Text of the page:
Let me try to be as clear as possible: My pastor is not in competition with any other pastor who’s doing what God wants him to do. If any Bible-believing and Bible-following church is growing and succeeding, then every believer (whether a member or not) should rejoice in that success. If any such church is under attack from the Enemy, then that’s an attack on all of us.
            And just in case there are any pastors reading this, I have an important reminder. I’ve actually heard pastors in the past refer to “my” church. The church to which you’ve been called is “your” church only in the sense of association, not possession. It does not belong to you. It belongs to Another. So if the Lord chooses to prosper another church instead of “yours,” keep this in mind. Remember the latter part of vs. 8: “They will each be rewarded according to their own labor.” You be faithful to the task to what he’s called you to do, and let the Lord worry about the numbers.
            Clear enough?

Lord Jesus, waaay too often I’ve seen my church struggling while another prospers, and I’ve fallen into this trap. The church does not belong to me or any other man. It belongs to you, and I need to act accordingly. From you and through you and for you are all things, amen. 

[Sept 25]—Worldliness

            This isn’t a word that we use much anymore, but it was pretty common in the semi-traditional church in which I grew up. In particular I remember my youth minister warning against “worldliness” several times.
            What does the term mean? I guess the best definition of a “worldly” Christian is one who’s (overly) concerned about the “things of the world.” The problem is that a lot of well-meaning believers have disagreements over what “overly” and “things of the world” are. Let’s look at those two aspects separately and try to think about them biblically.
            Some Christians—especially those of an earlier generation—basically translated this into “It’s wrong for a Christian to indulge in any ‘worldly’ entertainment.” Two of my favorite Bible teachers, Charles Spurgeon and A.W. Tozer, thought and taught that it’s sinful for a child of God to attend any theater plays (Spurgeon) or attend any movies (Tozer). To put it mildly, I disagree with them, although I’d probably place this sort of issue under the “disputable matters” category we studied a few days ago.
            Others, at least before the present day, used the word disparagingly to refer to Christians who’re too involved in the world’s affairs. If someone gets too caught up in politics, for example. Or if they’re too attracted to physical pleasures that the world offers.
            You might make the case that it’s wrong to watch any “R”-rated movie (no matter the cause of the rating), and I can certainly see a case for avoiding most if not all TV shows for moral reasons. We might disagree on what’s appropriate for a Christian to watch, but we can have a discussion on that.
            But words mean things. A Christian who watches certain movies and listens to popular music might be doing something wrong, but he’s not “worldly” in the biblical sense. The James passage above warns against "friendship with the world," and presents said friendship as being completely incompatible with friendship with God. The other times in Scripture which talk about this subject use the term A) Being “worldly,” or B) “Loving the world” (in a bad sense, not in a John 3:16 sense). Those are the passages I cite in today’s reading.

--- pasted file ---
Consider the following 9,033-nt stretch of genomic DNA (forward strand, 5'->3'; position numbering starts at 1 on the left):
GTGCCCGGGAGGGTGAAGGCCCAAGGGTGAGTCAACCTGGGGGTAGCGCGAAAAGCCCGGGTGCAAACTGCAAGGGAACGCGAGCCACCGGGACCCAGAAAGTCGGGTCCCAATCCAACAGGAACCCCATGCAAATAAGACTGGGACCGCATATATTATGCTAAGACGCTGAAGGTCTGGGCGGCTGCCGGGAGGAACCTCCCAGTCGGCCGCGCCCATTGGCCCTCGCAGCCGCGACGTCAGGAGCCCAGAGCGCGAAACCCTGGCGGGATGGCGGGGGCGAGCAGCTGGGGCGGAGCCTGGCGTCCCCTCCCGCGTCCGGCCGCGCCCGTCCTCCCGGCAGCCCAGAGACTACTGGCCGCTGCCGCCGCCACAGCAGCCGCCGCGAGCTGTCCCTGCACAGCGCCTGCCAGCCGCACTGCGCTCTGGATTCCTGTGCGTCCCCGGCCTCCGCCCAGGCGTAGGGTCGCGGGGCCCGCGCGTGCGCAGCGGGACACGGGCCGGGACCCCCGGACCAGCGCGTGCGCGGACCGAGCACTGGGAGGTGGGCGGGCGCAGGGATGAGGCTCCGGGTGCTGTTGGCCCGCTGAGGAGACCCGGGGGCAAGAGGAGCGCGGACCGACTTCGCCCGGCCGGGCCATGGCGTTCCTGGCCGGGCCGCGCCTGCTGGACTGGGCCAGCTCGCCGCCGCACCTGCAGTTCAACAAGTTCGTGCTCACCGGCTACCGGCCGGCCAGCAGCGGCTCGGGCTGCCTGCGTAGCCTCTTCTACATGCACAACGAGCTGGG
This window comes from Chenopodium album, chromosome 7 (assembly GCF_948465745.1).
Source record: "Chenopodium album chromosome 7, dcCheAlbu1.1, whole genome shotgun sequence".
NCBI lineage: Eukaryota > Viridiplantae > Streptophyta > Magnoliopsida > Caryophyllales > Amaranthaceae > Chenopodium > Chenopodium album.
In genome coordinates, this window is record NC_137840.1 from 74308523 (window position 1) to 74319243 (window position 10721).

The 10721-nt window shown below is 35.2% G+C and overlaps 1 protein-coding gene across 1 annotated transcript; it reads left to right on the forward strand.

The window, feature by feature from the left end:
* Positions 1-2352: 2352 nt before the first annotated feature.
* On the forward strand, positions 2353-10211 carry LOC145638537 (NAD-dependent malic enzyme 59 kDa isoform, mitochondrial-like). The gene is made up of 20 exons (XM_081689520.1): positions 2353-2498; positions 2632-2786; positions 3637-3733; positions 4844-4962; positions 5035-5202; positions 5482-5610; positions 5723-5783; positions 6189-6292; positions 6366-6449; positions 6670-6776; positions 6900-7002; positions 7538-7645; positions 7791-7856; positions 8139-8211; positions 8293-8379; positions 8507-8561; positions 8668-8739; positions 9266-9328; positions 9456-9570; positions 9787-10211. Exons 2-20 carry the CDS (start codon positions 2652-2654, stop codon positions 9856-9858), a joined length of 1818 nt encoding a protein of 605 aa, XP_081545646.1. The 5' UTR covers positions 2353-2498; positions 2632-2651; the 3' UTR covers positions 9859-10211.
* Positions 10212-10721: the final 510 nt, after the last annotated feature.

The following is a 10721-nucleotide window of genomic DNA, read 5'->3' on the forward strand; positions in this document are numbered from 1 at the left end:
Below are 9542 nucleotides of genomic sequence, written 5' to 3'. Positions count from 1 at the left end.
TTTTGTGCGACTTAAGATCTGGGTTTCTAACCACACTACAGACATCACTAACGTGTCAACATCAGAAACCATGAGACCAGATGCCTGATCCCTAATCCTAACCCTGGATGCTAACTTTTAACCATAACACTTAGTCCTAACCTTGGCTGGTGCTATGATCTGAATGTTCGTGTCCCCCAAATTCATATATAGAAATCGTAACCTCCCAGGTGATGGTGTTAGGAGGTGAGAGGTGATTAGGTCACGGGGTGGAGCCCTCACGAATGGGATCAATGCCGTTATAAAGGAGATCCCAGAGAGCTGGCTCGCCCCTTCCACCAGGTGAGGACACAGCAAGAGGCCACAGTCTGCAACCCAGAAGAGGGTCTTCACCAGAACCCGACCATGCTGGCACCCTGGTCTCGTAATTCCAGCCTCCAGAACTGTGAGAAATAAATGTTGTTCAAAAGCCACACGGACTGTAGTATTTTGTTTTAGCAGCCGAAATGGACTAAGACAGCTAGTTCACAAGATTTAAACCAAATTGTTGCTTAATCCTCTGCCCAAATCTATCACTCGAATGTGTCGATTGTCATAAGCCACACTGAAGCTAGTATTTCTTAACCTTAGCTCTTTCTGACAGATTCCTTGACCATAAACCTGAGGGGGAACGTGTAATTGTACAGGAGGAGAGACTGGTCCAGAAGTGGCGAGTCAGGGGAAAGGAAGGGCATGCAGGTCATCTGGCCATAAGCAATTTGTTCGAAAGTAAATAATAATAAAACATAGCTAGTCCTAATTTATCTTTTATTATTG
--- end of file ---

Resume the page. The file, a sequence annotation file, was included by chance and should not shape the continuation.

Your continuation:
Please read them again. Do you see anything about seeing R-rated movies there? Anything about what type of music a believer needs to listen to? What about how much he’s supposed to be involved in politics?
            If you see them, you’re seeing something I’m not. Let’s take a closer look at them.
            James, as usual, is rather blunt. He accuses any alleged believer who's a friend of the world of spiritual adultery, much in the same way that God condemned Israel through the prophets like Hosea. But a potential problem rests in the fact that James nowhere defines what he means by the term. We'll get to what he means by the "world" in a moment. 
            In the 1 Corinthian passage, Paul condemns them for being “worldly.” Here he means it in the same sense as “immature,” since he contrasts their character/behavior with “people who live by the Spirit.” By their behavior, they’re betraying themselves as “mere infants in Christ.” He’d love to talk to them of “deeper” matters, more “solid food,” but he couldn’t. He has to talk to them about issues that should've been resolved a long time ago. Instead of going into deeper theological lessons like in Romans, he has to tell them things like “Get along with each other! Stop acting like toddlers banging your spoons on a high chair!” When one of them declares that they’re more spiritual than someone else because they follow Leader X instead of Leader Y, then they’re acting like the world does. People of the world are always on the lookout for ways to one-up one another. That’s the sense in which they’re acting “worldly.”
            John's passage is a little trickier. John tells us not to love the world. Remember, he uses the world in at least three different senses: A) The physical world, B) The world of people in general, and C) “the invisible spiritual system of evil dominated by Satan and all that it offers in opposition to God, His Word, and His people” (MacArthur). This third sense is the one to which John is referring here. I'm also convinced, based on the context, that this is what James means as well. 
            John says what characterizes “the world” is “the lust of the flesh, the lust of the eyes, and the pride of life.” The “flesh” is not your physical body but your sinful nature (which is why the older version of the NIV translated it as “sinful nature” to make this point clear). It’s not talking about watching a movie as such or enjoying physical pleasures.